Neither employees nor employers want to see harassment occur within the workplace. For the employee, it can be degrading, frustrating and make it impossible to do your job effectively. For the employer, it can damage every aspect of your business, from morale to productivity. But not all harassment is created equally.
Quid pro quo harassment
Generally speaking, harassment is a form of workplace discrimination and is prohibited by federal law. It involves unwelcome conduct against a protected class – race, color, religion, sex and other classes. But there are different types of harassment that can occur.
Quid pro quo is Latin for “something for something” – an exchange. In the context of harassment, the exchange in question requires something from the employee that would be considered offensive and unwanted by the employee. In exchange, the employee is “permitted” to receive an increase in pay or even to keep their job. Although quid pro quo harassment often involves a form of sexual exchange, it is in no way limited to sexual harassment.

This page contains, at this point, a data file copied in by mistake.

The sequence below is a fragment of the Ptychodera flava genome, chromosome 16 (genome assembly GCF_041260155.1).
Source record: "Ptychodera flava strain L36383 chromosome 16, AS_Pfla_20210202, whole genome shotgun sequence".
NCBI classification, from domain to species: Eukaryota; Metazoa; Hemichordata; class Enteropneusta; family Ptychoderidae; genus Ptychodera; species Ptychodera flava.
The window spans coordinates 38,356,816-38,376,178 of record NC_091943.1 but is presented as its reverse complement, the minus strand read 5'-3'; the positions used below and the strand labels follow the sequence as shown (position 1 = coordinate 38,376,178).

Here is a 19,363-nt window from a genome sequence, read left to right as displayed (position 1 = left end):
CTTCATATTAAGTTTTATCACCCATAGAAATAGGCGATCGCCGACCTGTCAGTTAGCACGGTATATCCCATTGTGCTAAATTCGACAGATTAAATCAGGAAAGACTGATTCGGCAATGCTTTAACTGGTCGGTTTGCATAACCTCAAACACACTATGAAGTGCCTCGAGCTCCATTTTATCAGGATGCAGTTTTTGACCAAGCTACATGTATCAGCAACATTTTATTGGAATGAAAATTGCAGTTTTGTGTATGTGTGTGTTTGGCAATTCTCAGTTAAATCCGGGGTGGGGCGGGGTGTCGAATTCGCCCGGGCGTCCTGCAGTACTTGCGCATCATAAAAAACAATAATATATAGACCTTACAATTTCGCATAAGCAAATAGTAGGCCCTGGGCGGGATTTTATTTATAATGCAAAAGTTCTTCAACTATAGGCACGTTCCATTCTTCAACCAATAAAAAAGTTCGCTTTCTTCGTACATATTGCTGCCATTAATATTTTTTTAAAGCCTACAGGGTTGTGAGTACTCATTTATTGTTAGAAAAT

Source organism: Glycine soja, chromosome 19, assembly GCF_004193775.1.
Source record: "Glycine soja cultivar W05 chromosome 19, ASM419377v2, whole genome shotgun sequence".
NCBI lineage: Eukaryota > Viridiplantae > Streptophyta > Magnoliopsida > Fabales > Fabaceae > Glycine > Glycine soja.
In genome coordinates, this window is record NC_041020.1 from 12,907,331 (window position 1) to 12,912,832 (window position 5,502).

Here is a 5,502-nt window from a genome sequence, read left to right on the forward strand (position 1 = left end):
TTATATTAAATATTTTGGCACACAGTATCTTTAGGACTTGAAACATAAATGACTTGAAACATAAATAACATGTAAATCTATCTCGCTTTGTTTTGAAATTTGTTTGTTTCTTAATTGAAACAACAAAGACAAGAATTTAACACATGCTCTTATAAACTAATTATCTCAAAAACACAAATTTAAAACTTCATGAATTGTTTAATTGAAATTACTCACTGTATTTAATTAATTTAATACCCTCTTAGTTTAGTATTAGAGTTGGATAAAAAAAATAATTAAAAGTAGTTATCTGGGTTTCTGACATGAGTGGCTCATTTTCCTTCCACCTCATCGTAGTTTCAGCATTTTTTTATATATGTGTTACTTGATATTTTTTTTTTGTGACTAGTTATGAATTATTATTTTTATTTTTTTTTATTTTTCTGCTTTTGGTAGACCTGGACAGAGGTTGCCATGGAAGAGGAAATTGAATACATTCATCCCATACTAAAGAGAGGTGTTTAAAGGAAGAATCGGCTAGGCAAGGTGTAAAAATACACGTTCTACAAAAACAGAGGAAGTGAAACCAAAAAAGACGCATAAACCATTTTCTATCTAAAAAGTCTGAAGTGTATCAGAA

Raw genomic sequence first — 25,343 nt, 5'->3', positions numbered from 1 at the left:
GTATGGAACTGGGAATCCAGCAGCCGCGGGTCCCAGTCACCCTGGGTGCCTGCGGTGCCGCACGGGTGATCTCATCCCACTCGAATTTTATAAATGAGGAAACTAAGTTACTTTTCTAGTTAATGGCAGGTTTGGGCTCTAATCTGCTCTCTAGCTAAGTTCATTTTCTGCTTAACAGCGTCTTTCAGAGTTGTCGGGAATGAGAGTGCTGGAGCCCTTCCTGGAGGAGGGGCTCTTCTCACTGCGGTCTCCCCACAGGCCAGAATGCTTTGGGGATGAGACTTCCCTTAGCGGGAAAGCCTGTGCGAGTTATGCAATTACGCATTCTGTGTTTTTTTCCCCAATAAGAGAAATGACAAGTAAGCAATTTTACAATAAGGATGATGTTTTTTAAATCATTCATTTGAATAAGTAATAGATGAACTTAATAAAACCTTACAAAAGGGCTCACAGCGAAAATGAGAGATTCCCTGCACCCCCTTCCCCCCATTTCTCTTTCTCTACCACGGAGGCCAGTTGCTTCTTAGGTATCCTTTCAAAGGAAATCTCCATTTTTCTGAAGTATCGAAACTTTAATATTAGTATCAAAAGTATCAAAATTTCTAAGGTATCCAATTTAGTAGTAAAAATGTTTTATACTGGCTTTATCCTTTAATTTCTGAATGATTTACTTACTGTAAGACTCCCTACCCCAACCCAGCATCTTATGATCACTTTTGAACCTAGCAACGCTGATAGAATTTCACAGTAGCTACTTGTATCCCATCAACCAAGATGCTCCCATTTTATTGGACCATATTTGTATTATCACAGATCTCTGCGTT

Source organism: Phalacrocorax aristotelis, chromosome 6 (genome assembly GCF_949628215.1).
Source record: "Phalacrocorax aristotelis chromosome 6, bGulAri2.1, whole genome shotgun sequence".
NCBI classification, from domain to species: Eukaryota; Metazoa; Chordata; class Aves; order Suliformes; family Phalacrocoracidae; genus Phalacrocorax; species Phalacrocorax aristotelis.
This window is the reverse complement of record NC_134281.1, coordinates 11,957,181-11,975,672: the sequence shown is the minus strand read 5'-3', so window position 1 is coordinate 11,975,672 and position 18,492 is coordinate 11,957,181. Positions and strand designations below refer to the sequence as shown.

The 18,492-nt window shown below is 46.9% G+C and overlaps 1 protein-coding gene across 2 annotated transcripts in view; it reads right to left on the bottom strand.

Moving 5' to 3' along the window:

Hostile work environment
Because quid pro quo harassment involves an exchange where some facet of the employee’s job is on the line, it also involves someone in a position of authority over the employee. This is not the case with a hostile work environment – this type of harassment can be created by any employee, regardless of their relationship with the harassed employee.
A hostile work environment is created when one employee engages in conduct that another reasonable person would find intimidating, hostile or abusive. The conduct must be pervasive, in the sense that it is ongoing. Annoyances and isolated incidents are typically not enough to create a hostile work environment.
Although quid pro quo and a hostile work environment are different forms of harassment, they are not different in the eyes of the law. Both must be guarded against, so as not to infect the business in question nor harm the employees subject to the harassment.